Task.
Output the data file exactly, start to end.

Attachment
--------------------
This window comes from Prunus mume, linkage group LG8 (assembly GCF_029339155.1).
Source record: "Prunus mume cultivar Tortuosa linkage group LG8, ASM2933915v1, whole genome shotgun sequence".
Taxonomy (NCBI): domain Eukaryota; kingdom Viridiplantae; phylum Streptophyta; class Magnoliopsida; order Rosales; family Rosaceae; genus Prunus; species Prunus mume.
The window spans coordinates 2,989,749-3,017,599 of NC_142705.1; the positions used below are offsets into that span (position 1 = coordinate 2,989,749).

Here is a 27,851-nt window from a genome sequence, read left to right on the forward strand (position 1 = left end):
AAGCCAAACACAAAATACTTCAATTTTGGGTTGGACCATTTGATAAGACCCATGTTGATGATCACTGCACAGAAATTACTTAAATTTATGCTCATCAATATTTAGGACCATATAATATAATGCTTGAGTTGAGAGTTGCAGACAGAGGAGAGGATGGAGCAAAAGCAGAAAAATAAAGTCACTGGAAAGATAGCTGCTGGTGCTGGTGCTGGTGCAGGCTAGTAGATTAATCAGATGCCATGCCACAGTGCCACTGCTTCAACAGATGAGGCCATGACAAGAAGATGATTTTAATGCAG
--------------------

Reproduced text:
This window comes from Prunus mume, linkage group LG8 (assembly GCF_029339155.1).
Source record: "Prunus mume cultivar Tortuosa linkage group LG8, ASM2933915v1, whole genome shotgun sequence".
Taxonomy (NCBI): domain Eukaryota; kingdom Viridiplantae; phylum Streptophyta; class Magnoliopsida; order Rosales; family Rosaceae; genus Prunus; species Prunus mume.
The window spans coordinates 2,989,749-3,017,599 of NC_142705.1; the positions used below are offsets into that span (position 1 = coordinate 2,989,749).

Here is a 27,851-nt window from a genome sequence, read left to right on the forward strand (position 1 = left end):
AAGCCAAACACAAAATACTTCAATTTTGGGTTGGACCATTTGATAAGACCCATGTTGATGATCACTGCACAGAAATTACTTAAATTTATGCTCATCAATATTTAGGACCATATAATATAATGCTTGAGTTGAGAGTTGCAGACAGAGGAGAGGATGGAGCAAAAGCAGAAAAATAAAGTCACTGGAAAGATAGCTGCTGGTGCTGGTGCTGGTGCAGGCTAGTAGATTAATCAGATGCCATGCCACAGTGCCACTGCTTCAACAGATGAGGCCATGACAAGAAGATGATTTTAATGCAG